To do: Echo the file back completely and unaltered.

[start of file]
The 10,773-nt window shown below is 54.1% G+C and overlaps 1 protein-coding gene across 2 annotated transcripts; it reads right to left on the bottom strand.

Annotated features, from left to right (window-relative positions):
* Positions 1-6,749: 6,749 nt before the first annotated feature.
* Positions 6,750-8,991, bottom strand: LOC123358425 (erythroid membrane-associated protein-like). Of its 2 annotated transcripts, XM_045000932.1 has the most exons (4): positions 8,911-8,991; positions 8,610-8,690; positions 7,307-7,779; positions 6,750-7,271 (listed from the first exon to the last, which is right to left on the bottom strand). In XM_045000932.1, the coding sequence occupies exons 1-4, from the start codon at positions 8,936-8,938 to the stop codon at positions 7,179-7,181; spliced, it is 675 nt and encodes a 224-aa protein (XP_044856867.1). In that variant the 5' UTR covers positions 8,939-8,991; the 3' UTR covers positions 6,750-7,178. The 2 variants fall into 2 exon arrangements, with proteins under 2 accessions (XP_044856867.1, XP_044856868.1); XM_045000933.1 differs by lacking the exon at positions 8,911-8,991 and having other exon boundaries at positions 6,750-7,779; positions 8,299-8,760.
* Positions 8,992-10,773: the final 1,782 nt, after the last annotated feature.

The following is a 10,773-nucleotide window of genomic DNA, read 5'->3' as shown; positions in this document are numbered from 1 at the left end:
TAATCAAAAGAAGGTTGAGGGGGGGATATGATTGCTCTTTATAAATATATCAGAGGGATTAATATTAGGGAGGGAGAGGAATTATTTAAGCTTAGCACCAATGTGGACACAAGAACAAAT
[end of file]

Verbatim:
The 10,773-nt window shown below is 54.1% G+C and overlaps 1 protein-coding gene across 2 annotated transcripts; it reads right to left on the bottom strand.

Annotated features, from left to right (window-relative positions):
* Positions 1-6,749: 6,749 nt before the first annotated feature.
* Positions 6,750-8,991, bottom strand: LOC123358425 (erythroid membrane-associated protein-like). Of its 2 annotated transcripts, XM_045000932.1 has the most exons (4): positions 8,911-8,991; positions 8,610-8,690; positions 7,307-7,779; positions 6,750-7,271 (listed from the first exon to the last, which is right to left on the bottom strand). In XM_045000932.1, the coding sequence occupies exons 1-4, from the start codon at positions 8,936-8,938 to the stop codon at positions 7,179-7,181; spliced, it is 675 nt and encodes a 224-aa protein (XP_044856867.1). In that variant the 5' UTR covers positions 8,939-8,991; the 3' UTR covers positions 6,750-7,178. The 2 variants fall into 2 exon arrangements, with proteins under 2 accessions (XP_044856867.1, XP_044856868.1); XM_045000933.1 differs by lacking the exon at positions 8,911-8,991 and having other exon boundaries at positions 6,750-7,779; positions 8,299-8,760.
* Positions 8,992-10,773: the final 1,782 nt, after the last annotated feature.

The following is a 10,773-nucleotide window of genomic DNA, read 5'->3' as shown; positions in this document are numbered from 1 at the left end:
TAATCAAAAGAAGGTTGAGGGGGGGATATGATTGCTCTTTATAAATATATCAGAGGGATTAATATTAGGGAGGGAGAGGAATTATTTAAGCTTAGCACCAATGTGGACACAAGAACAAAT